(LAUGHTER)

STRAUB: ...Agreeing to have this be my full adulthood.

MOSLEY: Yeah. One of the other things your character, Alice, is most surprised by at this stage of middle age is when she time travels to the 90s, she sees just how young and vibrant her father really was back then. And I think we've all had experiences like that, maybe looking at old videos or photos and thinking, I really thought my mom and dad were old back then, but they were so young. And I'm just wondering, in writing this book, did you in any way come to this realization about yourself?

STRAUB: Yeah. I mean, I - you know, I have been having this experience, in writing this book and thinking about this book, that, you know, I feel like I'm reminding myself, you know, that I am still young and that I will never be this young ever again.

MOSLEY: (Laughter).

STRAUB: And, yes, like, do my knees make crinkly noises when I walk up stairs? They do. They definitely do. But I do take comfort from the fact that, like, (laughter) I have written this novel that, really, is a reminder to appreciate everything. I mean, the other night at my book launch for "This Time Tomorrow," I was sitting off to the side while my friend, Stephin Merritt, sang a couple of songs. And I was watching my two children and my husband and my parents in the front row. And I was so aware that that might never happen again, you know, that I might never - who knows when I will publish my next book? Who knows how everyone's health will be? Who knows who will be here, you know? I just - I was so moved just staring at my family and thinking, like, this is right now. This is right now. I have all of this right now. And, I mean, you can't ask for more than that.

MOSLEY: Do you think that writing this book, in a way, was the gift of being able to see that? Because I do think that maybe a limitation of the human experience is that we are always thinking about the future or the past. We're never really squarely in the present. People do things to allow themselves to be there. There are devices. But those moments where you can truly sit in the now, in the present, it's kind of a hard thing for us to do.

STRAUB: Yeah. Oh, it's impossible, you know? I know - I have some friends who are poets and who are good at meditating. And - (laughter)...

MOSLEY: Yep. Yeah.

STRAUB: ...You know, practice gratitude in a more active way. And I just - you know, I am an anxious person. And I am always in motion. And, yeah, those moments are really rare. And, you know, my hope is that when people read this book that that's the feeling they will have or want. And then they maybe pick up the phone and call someone who they've loved for a long time and just say, hello.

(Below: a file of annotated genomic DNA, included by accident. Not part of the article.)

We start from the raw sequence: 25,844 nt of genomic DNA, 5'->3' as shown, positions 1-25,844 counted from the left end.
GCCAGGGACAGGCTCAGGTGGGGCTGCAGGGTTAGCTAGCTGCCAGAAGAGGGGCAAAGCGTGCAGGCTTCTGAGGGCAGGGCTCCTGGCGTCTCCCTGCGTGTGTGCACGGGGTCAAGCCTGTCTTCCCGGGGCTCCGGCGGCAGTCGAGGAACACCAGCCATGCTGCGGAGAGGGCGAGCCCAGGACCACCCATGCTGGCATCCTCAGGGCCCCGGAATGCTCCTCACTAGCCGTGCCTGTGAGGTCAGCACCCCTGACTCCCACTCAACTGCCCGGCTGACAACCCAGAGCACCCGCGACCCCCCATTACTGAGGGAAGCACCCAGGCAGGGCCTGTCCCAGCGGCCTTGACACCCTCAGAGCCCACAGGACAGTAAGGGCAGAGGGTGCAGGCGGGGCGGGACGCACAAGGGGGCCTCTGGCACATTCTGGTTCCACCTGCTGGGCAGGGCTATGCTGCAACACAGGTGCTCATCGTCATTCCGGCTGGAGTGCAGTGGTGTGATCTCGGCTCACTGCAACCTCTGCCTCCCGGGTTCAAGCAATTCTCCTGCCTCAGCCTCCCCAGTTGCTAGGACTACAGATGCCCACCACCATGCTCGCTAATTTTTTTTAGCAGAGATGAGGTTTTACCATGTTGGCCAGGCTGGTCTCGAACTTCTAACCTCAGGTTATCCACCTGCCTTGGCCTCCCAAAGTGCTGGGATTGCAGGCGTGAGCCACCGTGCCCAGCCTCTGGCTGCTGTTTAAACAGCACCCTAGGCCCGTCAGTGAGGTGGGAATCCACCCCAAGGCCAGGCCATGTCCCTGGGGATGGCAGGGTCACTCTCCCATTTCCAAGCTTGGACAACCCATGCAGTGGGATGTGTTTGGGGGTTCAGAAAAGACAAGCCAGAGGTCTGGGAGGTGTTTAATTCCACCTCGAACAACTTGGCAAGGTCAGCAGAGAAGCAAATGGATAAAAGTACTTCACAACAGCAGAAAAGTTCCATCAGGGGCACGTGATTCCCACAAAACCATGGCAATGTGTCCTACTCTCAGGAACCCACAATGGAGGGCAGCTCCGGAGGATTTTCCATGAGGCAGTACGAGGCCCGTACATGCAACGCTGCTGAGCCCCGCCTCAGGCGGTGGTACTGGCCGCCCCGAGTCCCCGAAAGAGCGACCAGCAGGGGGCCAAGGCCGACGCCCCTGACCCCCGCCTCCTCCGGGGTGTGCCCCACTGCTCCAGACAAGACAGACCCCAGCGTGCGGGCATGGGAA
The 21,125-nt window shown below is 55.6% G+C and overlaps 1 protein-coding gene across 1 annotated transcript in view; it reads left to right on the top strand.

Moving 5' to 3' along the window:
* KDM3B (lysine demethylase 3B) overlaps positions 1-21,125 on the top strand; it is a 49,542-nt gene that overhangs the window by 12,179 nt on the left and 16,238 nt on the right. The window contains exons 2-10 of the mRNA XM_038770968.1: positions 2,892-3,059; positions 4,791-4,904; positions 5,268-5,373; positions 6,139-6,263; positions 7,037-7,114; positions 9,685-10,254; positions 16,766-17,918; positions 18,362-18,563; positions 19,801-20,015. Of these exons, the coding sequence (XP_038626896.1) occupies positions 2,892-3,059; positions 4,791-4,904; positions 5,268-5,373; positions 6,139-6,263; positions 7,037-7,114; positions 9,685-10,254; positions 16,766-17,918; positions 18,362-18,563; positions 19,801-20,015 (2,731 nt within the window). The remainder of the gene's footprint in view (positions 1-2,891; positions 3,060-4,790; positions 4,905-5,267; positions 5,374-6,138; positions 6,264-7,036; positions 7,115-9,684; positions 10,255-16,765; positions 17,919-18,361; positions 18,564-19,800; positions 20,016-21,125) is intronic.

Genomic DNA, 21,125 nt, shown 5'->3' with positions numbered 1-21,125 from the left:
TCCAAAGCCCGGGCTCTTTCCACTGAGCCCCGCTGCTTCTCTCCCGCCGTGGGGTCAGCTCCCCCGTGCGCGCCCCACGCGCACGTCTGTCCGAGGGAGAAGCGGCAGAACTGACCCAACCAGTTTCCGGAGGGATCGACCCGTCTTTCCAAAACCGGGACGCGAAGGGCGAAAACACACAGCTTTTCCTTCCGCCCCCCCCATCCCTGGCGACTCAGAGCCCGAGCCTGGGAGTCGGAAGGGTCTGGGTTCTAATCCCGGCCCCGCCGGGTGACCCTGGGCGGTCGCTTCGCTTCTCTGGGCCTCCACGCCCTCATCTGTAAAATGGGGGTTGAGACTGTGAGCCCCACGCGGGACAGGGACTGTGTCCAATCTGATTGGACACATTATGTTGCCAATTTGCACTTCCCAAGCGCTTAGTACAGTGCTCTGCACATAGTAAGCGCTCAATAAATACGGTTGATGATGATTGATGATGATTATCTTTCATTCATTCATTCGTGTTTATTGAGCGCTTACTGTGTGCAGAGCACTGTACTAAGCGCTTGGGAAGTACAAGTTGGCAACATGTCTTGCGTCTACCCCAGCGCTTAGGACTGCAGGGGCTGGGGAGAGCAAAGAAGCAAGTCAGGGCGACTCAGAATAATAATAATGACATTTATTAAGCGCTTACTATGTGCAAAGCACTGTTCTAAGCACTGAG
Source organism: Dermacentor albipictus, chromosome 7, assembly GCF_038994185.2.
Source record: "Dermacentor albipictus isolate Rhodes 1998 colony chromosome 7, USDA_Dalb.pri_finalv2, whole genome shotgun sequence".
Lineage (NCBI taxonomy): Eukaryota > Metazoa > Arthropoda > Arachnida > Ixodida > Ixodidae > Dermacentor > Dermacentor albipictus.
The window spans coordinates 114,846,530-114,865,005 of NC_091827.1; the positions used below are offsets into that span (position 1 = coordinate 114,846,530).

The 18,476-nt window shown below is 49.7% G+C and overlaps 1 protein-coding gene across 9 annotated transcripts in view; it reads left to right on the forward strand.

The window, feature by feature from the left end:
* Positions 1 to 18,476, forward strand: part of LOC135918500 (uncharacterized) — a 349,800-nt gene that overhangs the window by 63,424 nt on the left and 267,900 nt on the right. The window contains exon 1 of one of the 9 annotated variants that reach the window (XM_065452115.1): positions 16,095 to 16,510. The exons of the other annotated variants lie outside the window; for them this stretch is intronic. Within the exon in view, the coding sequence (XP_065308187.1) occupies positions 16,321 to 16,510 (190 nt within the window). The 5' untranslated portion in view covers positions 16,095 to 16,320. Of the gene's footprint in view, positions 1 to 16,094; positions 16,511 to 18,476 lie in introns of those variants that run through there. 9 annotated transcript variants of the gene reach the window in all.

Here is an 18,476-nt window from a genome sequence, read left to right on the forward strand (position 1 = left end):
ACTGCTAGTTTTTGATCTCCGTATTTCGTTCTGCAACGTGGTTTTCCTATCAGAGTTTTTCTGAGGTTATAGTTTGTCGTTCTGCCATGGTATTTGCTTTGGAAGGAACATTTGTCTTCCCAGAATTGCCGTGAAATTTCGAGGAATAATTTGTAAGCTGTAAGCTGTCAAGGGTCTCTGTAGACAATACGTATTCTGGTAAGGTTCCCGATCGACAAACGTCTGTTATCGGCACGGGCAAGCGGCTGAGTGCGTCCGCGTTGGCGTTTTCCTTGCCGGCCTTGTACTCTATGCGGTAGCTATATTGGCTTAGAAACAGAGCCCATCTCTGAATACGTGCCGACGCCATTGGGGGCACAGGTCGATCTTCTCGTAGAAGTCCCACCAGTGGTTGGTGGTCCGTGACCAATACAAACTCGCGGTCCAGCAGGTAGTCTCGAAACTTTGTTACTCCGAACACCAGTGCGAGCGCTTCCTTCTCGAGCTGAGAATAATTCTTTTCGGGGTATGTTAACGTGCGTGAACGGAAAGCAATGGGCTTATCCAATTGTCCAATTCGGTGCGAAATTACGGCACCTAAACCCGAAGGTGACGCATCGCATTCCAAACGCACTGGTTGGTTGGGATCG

GROSS: We're listening to the conversation our guest interviewer Tonya Mosley recorded with novelist Emma Straub. Straub's new book is called "This Time Tomorrow." We'll hear more of their conversation after a break. And Justin Chang will review the new film "Top Gun: Maverick." Here's Stephin Merritt and his band the Magnetic Fields with his song "Book Of Love." I'm Terry Gross. And this is FRESH AIR.

(SOUNDBITE OF SONG, "BOOK OF LOVE")

THE MAGNETIC FIELDS: (Singing) The book of love is long and boring. No one can lift the damn thing. It's full of charts and facts and figures and instructions for dancing. But I, I love it when you read to me. And you, you can read me anything. The book of love has music in it - in fact, that's where music comes from. Some of it is just transcendental. Some of it is just really dumb. But I...

(SOUNDBITE OF BOB WILBER AND KENNY DAVERN'S "ROSETTA")

GROSS: This is FRESH AIR. I'm Terry Gross. Let's get back to our interview with Emma Straub. Her new novel "This Time Tomorrow" is one of our book critic Maureen Corrigan's recommendations for summer reading. Straub's other books include "The Vacationers," "Modern Lovers" and "All Adults Here." She's also co-owner of the Brooklyn independent bookstore Books Are Magic.

"This Time Tomorrow" is a time-travel fantasy. The main character, Alice, is turning 40. She's been spending a lot of time with her father at the hospital, where he's been ill with a heart condition. She's also been wondering if she's living the right life. After a night of drinking too much, she wakes up and finds herself back in 1996, on the day of her 16th birthday. Her father is younger - in his 40s - and healthy.

The book is partially inspired by Emma Straub's experiences visiting her father, horror writer Peter Straub, during the months he was in the hospital. Emma Straub spoke with FRESH AIR guest interviewer Tonya Mosley.

MOSLEY: You describe books for your family not as accessories but appendages. And I thought that description was really interesting. They were attached to you. How so?

STRAUB: Yeah. Well, my dad - I mean, so my dad, to this day - my parents moved from the Upper West Side about six years ago and now live about five blocks away from us in Brooklyn. And even so, when my parents come over to our house, my dad always brings a book with him, just in case.

MOSLEY: Just in case he has a free moment.

STRAUB: As if my two children would ever leave him alone - you know, not a chance. But, yeah, I mean, he was always like that. Both of my parents just read all the time. And books were a vital - a vital - part of our home life. And, I mean, there were - you know, there are bookshelves in every room, stacks of books on the floor in every room. And, yeah, I mean, I - there's no memory of anything that I ever did with my family without books. When I think about, like, childhood vacations - like going to Disney World, that sort of thing - what I really remember is, like, sitting next to the pool with my dad reading books.

MOSLEY: Really? At Disneyland?

STRAUB: Yeah.

(LAUGHTER)

MOSLEY: Everyone else is in the pool, and you and your dad are on the side reading a book.